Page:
Erik Sorto hasn't been able to move his arms or legs in a decade, after a gunshot wound 13 years ago rendered him quadriplegic. But after scientists implanted chips into his brain three years ago, he's been able to move a robotic arm — to shake hands; play rock, paper, scissors; and yes, drink beer, according to a study in the journal Science.
"I want to be able to drink my own beer — to be able to take a drink at my own pace, when I want to take a sip out of my beer, and to not have to ask somebody to give it to me," Sorto says in a statement from the California Institute of Technology. "I really miss that independence."
"I really miss that independence."Sorto is one of a handful of people who have been given brain implants to help move objects with their minds since 2006, when a paralyzed man named Matthew Nagle moved a cursor on a computer using only his thoughts. Since then, scientists have been trying to refine the process to benefit other paralyzed patients. Today's study differs from most previous research in the area of the brain researchers targeted for implants — and may lead to better control for patients.
Previously, scientists focused on the primary motor cortex, a part of the brain which coordinates the contractions muscles require to move — but that made for jerky movements. That may be because human limbs can move about 27 different ways, says researcher Richard Andersen, a neuroscience professor at CalTech. Instead, his group targeted a different area in the brain, one he'd studied in animals, called the posterior parietal cortex. While the primary motor cortex focuses on specific muscle movements, the posterior parietal cortex is about planning movements. Information from the implants in the posterior parietal cortex transmit the intent to pick up a pint of beer and lets the computer figure out how to make the movement.
"I wanted to run around and just high-five everybody.""If we can indicate the goal, we can have smooth, natural movements toward the goal," Andersen says. The first time Sorto tried to control a robotic arm, 16 days after surgery, he pantomimed a handshake with a researcher. "It was the first time he'd moved a limb in 10 years," Andersen says. "It was amazing for him."
Sorto agrees. "I was surprised at how easy it was," he says. "I remember just having this out-of-body experience, and I wanted to just run around and high-five everybody."
It's not yet clear which area of the brain is better for implanting the chips — four square millimeters that record the activity of about 100 neurons — since the two methods haven't been compared head-to-head. But it may be that the real best way to create new prosthetic would be to embed chips in both, says Andrew Pruszynski, an associate professor of physiology and pharmacology at Western University. (He wasn't involved in the research but co-wrote an editorial accompanying it.) That way, the computer gets information about intent and precise movements, more closely mimicking how we control our own limbs. "You’d have high-level signal of what the person wanted to achieve but get some info on the low-level signals for more precise control," he says.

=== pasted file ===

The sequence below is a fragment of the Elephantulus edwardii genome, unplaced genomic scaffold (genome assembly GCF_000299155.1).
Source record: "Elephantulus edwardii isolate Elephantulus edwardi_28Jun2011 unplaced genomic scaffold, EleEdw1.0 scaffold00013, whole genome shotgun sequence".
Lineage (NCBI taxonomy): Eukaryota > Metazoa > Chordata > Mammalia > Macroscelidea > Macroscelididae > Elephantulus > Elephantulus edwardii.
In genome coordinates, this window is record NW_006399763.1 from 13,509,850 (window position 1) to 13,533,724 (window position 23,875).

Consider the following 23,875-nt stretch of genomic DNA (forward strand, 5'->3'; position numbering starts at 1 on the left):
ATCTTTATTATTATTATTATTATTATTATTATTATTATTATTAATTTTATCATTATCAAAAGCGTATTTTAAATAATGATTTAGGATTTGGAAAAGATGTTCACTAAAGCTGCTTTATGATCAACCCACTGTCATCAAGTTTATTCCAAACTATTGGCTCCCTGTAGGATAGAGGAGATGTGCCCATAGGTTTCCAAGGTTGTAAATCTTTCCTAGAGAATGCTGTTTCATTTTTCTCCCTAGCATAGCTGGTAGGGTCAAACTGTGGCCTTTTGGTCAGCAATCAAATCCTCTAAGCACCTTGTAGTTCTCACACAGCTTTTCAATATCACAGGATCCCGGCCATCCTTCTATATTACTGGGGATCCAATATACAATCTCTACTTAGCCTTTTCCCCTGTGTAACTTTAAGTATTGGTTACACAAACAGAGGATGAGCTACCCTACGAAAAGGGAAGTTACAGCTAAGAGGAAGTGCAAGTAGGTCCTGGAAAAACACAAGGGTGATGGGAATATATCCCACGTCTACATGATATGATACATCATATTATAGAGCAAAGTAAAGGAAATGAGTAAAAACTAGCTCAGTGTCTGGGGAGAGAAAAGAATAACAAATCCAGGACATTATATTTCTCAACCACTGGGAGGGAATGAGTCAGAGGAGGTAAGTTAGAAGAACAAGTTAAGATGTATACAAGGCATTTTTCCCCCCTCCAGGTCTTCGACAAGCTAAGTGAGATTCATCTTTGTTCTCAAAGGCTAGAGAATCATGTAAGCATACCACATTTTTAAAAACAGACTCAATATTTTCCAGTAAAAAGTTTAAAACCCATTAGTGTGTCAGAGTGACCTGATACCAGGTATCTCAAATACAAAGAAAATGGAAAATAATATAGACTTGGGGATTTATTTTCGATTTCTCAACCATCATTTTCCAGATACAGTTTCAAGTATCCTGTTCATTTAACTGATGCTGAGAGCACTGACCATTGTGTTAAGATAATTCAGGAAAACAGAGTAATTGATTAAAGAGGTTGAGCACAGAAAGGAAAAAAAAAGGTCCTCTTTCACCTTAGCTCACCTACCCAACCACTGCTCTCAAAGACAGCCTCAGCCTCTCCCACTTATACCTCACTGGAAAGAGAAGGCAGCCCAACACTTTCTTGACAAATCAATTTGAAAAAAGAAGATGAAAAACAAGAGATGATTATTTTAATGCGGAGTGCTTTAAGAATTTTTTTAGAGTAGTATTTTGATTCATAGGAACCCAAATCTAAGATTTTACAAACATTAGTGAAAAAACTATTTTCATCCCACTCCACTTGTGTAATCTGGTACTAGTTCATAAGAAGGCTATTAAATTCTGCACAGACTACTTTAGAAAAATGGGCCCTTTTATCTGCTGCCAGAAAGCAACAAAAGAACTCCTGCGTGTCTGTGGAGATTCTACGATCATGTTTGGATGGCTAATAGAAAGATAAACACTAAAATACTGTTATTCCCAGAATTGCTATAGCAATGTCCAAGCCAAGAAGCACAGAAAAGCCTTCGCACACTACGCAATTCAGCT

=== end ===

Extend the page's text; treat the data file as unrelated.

It's a tough problem to solveThe implants aren't ready for prime time yet, Andersen says, and won't be for a while. That's because right now, Sorto has wire bundling connecting his implant to the computer that controls his robot limb. The wire bundling goes through a plug in his skin — which could be a prime site for infections. (Sorto hasn't had any infections there yet, Andersen says.) Ideally, the implants would need to be wireless, but the amount of information coming out of the chips is so large, it's a tough problem to solve, Andersen says.
Infections aren't the only worry. The chip is like a microscopic pincushion that's pushed into the brain, Pruszynski says. There's some damage associated with that, and the recovery process may mean that some of the points of contact might be lost over time. What's more, the body is a corrosive place — so the implant has to be stable for a long period of time, because it's not feasible to repeat serious surgery every 5 years, he says.
like a microscopic pincushion that's been pushed into the brain But what might really improve the device would be feedback. Right now, Sorto is controlling his limb by watching it. But that's not as fine-grained a movement as he might ideally like — it's like trying to move your hand when your arm's fallen asleep, and you can't properly feel where in space it is, or any kind of pressure against it, Pruszynski says. Andersen agrees that feedback would improve control, and his group is considering ways to pipe information into the brain, as well as out of it.
Andersen's group has implanted chips in two more patients, and will be exploring the technique further, in the hopes of creating touch feedback. Maybe moving objects or playing video games with your mind isn't going to be routine any time soon — but for patients like Sorto, the benefits go beyond just drinking his own beer. The study has given him a sense of purpose. "As much as the project needed me, I needed the project," Sorto says. "It gives me great pleasure to be part of the solution for improving paralyzed patients' lives."
Embedded video by the Caltech team